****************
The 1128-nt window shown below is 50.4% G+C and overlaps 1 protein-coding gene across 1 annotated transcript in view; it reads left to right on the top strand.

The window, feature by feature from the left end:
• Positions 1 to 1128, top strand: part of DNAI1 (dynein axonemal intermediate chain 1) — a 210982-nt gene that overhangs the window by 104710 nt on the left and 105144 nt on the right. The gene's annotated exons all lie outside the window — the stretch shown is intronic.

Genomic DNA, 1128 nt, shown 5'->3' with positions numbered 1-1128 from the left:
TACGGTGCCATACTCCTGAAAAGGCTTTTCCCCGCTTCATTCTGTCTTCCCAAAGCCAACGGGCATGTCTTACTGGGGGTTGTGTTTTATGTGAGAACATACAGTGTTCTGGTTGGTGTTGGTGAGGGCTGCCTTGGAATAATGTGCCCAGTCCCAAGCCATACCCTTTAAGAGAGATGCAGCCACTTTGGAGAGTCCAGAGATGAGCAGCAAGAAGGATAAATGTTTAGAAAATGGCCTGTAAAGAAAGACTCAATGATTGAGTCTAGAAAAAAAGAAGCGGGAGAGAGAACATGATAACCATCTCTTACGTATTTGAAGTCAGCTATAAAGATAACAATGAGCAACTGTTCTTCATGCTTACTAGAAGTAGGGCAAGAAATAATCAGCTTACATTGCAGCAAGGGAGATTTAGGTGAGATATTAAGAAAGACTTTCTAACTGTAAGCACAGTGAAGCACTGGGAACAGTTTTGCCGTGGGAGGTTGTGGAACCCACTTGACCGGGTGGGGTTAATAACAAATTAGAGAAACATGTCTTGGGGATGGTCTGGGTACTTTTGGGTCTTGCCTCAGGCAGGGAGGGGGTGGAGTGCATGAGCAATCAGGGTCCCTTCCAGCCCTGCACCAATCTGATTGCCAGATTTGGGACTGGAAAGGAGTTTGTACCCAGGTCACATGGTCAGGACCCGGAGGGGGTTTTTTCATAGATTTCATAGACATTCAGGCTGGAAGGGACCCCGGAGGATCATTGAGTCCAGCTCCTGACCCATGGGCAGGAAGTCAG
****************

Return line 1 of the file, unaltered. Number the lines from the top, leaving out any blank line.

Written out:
The 1128-nt window shown below is 50.4% G+C and overlaps 1 protein-coding gene across 1 annotated transcript in view; it reads left to right on the top strand.